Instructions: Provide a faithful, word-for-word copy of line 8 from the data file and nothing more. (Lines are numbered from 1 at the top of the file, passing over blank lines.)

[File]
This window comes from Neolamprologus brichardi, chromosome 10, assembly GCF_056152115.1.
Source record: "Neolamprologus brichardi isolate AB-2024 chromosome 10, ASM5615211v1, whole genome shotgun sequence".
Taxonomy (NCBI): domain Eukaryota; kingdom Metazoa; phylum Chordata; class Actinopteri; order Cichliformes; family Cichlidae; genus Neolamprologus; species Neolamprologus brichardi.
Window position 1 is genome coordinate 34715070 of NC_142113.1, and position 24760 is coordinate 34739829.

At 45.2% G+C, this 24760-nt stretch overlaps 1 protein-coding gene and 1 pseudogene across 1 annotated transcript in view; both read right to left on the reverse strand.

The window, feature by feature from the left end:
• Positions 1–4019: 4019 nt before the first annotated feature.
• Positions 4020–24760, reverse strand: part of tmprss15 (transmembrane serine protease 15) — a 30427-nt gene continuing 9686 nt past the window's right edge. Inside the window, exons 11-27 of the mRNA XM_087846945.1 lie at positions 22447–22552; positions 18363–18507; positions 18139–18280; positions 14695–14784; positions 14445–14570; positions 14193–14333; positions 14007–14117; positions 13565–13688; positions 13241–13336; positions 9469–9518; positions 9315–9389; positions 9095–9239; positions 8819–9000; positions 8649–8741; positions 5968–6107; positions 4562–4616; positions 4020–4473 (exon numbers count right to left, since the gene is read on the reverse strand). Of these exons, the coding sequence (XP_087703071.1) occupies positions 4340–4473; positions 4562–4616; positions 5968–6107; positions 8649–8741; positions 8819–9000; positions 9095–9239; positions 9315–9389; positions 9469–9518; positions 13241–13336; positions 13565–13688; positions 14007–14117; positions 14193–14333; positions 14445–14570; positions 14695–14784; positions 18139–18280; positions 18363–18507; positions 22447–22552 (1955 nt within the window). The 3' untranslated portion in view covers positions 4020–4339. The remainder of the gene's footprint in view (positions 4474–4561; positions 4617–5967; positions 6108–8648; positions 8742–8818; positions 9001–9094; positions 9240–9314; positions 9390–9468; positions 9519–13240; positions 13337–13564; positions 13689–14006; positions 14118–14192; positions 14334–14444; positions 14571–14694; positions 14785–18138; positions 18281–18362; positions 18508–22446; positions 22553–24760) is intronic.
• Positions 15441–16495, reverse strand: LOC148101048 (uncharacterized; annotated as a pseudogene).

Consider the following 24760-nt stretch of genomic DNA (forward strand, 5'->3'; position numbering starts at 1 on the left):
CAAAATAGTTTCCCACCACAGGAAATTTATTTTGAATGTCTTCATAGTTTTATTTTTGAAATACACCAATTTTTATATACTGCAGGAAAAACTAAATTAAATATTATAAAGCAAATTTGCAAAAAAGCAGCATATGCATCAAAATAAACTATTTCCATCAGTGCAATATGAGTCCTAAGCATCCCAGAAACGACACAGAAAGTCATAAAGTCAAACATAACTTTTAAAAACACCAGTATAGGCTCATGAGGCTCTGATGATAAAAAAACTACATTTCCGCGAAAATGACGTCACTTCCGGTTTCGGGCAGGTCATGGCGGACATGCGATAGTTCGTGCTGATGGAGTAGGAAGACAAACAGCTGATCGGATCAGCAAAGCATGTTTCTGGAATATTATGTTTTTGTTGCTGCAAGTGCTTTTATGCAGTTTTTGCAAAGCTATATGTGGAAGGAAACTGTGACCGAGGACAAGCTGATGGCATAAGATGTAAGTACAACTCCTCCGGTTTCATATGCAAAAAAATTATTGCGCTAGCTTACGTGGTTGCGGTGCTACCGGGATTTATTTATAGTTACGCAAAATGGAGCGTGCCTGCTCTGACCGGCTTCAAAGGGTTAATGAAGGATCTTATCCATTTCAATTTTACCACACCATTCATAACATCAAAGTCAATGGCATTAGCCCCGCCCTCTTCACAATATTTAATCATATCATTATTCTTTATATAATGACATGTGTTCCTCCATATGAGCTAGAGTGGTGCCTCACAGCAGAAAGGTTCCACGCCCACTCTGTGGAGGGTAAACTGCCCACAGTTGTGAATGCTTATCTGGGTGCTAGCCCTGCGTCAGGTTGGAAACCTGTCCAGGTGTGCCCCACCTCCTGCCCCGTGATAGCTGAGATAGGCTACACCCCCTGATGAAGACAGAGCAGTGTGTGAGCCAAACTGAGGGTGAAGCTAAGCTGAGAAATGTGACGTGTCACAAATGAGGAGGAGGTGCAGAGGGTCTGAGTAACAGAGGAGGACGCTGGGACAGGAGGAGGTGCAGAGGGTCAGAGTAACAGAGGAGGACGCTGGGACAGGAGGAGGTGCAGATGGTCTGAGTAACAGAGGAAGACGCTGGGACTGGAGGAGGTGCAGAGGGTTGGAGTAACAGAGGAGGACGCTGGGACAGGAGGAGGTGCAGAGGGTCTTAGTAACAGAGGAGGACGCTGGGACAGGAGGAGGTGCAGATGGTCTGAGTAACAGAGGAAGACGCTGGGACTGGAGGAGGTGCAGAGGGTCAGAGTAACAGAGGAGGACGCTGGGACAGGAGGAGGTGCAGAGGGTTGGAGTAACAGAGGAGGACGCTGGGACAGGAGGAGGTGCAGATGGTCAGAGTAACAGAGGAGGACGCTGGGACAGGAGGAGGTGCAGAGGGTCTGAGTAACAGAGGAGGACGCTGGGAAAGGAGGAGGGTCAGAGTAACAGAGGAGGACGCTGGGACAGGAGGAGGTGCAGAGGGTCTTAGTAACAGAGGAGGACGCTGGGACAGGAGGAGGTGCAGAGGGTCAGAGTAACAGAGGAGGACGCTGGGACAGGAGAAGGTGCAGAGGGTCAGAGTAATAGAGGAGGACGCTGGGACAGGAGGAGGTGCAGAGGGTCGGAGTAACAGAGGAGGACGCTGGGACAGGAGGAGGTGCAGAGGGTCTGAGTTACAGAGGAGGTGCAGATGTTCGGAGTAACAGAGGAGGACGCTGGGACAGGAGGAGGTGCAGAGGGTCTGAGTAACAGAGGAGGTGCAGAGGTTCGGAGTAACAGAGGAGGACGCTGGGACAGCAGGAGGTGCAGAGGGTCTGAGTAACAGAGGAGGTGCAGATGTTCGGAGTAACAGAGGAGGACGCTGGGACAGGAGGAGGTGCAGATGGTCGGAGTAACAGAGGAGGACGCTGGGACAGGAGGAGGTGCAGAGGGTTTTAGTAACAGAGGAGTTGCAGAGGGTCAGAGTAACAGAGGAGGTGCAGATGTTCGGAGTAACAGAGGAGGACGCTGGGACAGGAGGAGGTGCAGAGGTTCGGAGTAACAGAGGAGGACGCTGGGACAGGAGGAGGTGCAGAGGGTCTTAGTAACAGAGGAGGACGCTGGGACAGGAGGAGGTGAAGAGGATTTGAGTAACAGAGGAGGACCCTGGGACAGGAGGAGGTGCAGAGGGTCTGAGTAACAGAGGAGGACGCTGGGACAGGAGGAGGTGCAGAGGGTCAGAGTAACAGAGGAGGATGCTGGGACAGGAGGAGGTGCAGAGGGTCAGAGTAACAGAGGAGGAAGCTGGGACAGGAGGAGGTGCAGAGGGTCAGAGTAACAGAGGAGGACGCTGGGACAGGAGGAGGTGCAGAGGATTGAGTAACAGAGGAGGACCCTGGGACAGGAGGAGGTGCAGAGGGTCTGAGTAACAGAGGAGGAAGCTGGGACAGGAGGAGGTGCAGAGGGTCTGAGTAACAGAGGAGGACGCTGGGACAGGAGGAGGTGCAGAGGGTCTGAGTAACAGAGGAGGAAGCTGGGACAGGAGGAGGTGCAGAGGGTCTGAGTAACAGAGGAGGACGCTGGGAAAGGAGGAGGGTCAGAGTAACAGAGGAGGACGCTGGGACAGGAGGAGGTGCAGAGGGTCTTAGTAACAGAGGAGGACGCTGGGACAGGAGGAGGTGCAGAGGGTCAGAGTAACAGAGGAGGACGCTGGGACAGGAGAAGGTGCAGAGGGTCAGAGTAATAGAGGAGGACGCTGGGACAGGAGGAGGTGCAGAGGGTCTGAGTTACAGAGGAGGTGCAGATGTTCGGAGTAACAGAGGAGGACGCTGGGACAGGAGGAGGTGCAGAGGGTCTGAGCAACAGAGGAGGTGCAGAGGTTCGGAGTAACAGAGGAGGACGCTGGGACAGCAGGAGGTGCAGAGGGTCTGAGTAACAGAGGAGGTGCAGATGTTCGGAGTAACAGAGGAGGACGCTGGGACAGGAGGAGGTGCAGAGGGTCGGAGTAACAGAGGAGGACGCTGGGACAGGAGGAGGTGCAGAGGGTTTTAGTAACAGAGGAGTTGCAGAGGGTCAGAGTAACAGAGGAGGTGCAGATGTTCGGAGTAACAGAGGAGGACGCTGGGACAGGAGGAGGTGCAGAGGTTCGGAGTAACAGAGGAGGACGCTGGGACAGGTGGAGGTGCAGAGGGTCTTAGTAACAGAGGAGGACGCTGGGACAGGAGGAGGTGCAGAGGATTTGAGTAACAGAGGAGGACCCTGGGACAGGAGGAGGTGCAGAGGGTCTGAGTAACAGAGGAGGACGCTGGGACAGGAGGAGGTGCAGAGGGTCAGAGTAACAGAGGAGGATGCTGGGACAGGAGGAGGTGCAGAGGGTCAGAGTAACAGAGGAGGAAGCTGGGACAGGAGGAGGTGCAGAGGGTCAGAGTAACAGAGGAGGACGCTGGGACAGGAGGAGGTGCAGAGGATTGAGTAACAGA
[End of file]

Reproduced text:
• Positions 4020–24760, reverse strand: part of tmprss15 (transmembrane serine protease 15) — a 30427-nt gene continuing 9686 nt past the window's right edge. Inside the window, exons 11-27 of the mRNA XM_087846945.1 lie at positions 22447–22552; positions 18363–18507; positions 18139–18280; positions 14695–14784; positions 14445–14570; positions 14193–14333; positions 14007–14117; positions 13565–13688; positions 13241–13336; positions 9469–9518; positions 9315–9389; positions 9095–9239; positions 8819–9000; positions 8649–8741; positions 5968–6107; positions 4562–4616; positions 4020–4473 (exon numbers count right to left, since the gene is read on the reverse strand). Of these exons, the coding sequence (XP_087703071.1) occupies positions 4340–4473; positions 4562–4616; positions 5968–6107; positions 8649–8741; positions 8819–9000; positions 9095–9239; positions 9315–9389; positions 9469–9518; positions 13241–13336; positions 13565–13688; positions 14007–14117; positions 14193–14333; positions 14445–14570; positions 14695–14784; positions 18139–18280; positions 18363–18507; positions 22447–22552 (1955 nt within the window). The 3' untranslated portion in view covers positions 4020–4339. The remainder of the gene's footprint in view (positions 4474–4561; positions 4617–5967; positions 6108–8648; positions 8742–8818; positions 9001–9094; positions 9240–9314; positions 9390–9468; positions 9519–13240; positions 13337–13564; positions 13689–14006; positions 14118–14192; positions 14334–14444; positions 14571–14694; positions 14785–18138; positions 18281–18362; positions 18508–22446; positions 22553–24760) is intronic.